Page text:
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Weddings


Home > Weddings > Jewish Weddings - A Guide By Harry Nelson




Chah-what? Chatan!: A Jewish Wedding Guide for Grooms By Harry Nelson

Much has been written about planning a Jewish wedding. Far less help is available to the chatan (pronounced “hah-tahn” with a guttural first “h”) – the groom in a Jewish wedding. The purpose of this guide is to offer a planning guide for grooms to think about groom-oriented traditions in a Jewish wedding.

General Suggestions

Every wedding involves a different mix of traditions. Coordinate with your bride and rabbi (or whoever is officiating at your wedding) to make sure everyone agrees on which traditions you’re including and the details of how you’re doing them.

In addition to the standard wedding day worries (e.g. making sure someone has the rings), Jewish weddings involve plenty of “stuff” to keep track of on the wedding day, including: the ketubah (wedding contract) a pen to sign the ketubah with the chuppah and poles kiddush cup(s) for the wine used during the ceremony the glass to break a kittel (if you’re going to wear one) kippah, and of course, the rings.

You’ve got enough to worry about. Find out who has what and make sure someone reliable is responsible for getting all of the above where they need to be.

Traditional weddings require some written and spoken Hebrew on your part. Make sure that you’re ready to sign your name in Hebrew, if the wedding officiant expects you to sign the ketubah in Hebrew. Make sure that you’re ready to recite the Hebrew blessings and the haray aht formula (discussed below) as well.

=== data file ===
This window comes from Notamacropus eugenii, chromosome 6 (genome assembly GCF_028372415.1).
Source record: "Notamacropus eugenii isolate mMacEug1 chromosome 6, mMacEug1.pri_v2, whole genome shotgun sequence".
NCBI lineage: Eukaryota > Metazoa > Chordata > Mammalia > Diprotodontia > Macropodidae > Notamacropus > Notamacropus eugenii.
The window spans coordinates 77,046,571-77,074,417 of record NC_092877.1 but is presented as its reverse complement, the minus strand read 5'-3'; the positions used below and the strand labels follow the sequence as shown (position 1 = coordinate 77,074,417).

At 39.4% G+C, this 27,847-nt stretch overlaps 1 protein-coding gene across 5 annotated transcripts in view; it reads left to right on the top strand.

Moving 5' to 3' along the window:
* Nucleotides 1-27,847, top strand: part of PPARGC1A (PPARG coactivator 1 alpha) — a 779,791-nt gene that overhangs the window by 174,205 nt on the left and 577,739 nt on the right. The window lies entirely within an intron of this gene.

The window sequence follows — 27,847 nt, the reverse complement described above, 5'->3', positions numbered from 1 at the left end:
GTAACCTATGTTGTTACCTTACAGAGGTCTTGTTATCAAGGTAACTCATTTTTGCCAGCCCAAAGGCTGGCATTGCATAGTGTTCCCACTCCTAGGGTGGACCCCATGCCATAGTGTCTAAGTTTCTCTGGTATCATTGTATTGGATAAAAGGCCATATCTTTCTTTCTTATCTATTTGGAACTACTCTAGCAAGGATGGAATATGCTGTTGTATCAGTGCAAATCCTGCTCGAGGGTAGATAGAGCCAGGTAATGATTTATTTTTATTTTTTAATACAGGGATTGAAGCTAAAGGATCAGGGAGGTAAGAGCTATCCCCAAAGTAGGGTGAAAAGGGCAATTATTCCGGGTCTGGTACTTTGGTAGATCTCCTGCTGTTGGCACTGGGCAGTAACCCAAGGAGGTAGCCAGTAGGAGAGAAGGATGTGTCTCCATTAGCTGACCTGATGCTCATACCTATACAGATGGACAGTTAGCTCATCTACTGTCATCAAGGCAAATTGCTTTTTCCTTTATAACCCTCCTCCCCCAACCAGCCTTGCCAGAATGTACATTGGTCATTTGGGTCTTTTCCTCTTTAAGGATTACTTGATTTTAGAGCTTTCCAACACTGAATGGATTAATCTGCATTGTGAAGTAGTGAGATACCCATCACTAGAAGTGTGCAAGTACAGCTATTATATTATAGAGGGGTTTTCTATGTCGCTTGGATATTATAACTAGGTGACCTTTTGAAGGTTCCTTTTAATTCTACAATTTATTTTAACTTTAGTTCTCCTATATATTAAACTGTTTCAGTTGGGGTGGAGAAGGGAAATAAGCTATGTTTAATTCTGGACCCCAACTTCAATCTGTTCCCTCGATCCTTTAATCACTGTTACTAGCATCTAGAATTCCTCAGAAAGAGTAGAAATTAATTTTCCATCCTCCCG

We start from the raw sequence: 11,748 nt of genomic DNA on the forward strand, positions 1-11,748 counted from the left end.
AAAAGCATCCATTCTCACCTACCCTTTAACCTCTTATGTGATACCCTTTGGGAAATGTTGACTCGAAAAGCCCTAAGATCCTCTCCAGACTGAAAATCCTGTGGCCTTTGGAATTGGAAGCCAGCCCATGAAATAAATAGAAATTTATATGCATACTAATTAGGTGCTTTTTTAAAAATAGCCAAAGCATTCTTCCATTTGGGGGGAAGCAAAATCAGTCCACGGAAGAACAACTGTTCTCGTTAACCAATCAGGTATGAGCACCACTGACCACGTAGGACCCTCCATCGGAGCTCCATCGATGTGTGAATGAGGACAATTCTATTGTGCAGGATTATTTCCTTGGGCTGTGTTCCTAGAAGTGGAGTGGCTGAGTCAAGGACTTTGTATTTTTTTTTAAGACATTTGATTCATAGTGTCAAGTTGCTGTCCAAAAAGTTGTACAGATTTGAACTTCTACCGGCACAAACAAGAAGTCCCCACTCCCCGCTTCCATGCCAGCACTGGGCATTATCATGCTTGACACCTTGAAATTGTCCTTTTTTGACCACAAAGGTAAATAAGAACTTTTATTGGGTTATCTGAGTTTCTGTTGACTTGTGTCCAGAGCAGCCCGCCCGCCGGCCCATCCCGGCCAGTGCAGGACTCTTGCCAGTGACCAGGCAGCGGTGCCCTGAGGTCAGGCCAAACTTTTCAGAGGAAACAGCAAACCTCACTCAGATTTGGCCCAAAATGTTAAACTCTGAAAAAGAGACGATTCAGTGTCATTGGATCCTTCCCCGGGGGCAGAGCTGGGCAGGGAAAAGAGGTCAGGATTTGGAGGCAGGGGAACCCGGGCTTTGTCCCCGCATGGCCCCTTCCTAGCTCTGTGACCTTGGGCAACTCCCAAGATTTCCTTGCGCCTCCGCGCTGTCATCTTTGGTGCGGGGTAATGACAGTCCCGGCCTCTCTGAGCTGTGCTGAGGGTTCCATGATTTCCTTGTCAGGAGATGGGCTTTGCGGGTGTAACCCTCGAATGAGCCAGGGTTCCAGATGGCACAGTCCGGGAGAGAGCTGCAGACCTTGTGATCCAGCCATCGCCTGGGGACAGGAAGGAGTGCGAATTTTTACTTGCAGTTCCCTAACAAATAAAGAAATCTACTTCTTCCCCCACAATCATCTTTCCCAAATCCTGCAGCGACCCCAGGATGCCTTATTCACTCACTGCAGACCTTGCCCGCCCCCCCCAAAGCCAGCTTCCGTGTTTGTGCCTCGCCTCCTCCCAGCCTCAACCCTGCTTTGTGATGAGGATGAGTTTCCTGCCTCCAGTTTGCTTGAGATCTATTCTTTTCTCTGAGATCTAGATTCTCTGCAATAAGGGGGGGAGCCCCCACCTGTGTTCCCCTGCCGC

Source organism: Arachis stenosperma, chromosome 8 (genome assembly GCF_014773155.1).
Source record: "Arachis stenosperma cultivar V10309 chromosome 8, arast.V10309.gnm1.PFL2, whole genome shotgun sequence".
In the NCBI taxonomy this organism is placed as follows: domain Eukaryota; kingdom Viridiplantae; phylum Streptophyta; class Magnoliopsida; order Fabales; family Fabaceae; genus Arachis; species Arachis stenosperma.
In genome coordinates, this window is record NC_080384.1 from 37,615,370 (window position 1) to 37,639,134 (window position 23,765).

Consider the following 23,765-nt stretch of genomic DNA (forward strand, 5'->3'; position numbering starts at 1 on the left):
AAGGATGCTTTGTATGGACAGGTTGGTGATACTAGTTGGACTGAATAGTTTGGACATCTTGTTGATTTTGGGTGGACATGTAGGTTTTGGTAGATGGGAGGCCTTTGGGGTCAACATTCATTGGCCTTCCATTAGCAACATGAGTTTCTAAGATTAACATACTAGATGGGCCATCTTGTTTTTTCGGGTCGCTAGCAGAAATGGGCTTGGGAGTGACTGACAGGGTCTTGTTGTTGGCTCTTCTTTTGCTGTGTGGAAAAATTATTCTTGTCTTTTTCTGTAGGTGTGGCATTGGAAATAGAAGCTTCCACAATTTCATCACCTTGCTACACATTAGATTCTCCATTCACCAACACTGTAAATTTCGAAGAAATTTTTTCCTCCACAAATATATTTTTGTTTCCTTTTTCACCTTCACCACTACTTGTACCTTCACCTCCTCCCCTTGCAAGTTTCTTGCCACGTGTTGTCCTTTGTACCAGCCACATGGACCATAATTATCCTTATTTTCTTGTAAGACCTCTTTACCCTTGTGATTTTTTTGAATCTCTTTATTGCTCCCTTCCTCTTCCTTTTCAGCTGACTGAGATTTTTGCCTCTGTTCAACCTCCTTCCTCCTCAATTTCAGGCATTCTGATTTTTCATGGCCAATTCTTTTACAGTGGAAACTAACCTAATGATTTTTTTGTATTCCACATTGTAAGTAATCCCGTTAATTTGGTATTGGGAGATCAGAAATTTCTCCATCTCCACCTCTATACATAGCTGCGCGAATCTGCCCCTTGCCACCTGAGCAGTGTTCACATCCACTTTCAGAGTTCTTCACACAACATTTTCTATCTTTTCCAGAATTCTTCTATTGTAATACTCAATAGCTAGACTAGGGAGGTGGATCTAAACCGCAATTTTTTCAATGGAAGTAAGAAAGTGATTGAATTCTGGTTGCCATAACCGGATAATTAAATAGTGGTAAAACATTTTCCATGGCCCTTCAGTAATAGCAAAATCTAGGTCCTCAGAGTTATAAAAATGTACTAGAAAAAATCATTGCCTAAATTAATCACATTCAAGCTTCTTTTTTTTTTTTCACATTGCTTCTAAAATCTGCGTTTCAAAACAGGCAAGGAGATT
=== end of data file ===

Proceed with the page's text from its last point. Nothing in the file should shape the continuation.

Relax and enjoy the ride. It’s over too quickly, it’s a pinnacle moment in your life, and you have to savor it. On to the details . . .

The Aufruf The Aufruf (pronounced “oof-roof”) refers to the calling up of the groom (or, in egalitarian congregations, the bride and groom) to the Torah on the Shabbat before the wedding. The word “aufruf” means “calling up” in Yiddish. The aufruf is an opportunity for the community to publicly recognize, congratulate, and share in the joy of the wedding to come. It is customary to throw candy (after the recitation of the blessing after the Torah reading) to shower the bride and groom with wishes for a sweet marriage. According to Sephardic custom, the groom is called up on the Shabbat after the wedding.

Aufruf Suggestions

1. Months in advance--Decide (with your bride, of course) whether to have an aufruf.

2. Months in advance--Make arrangements with your synagogue to ensure that they reserve an aliyah (the honor of being called up to the Torah) for the date of your aufruf.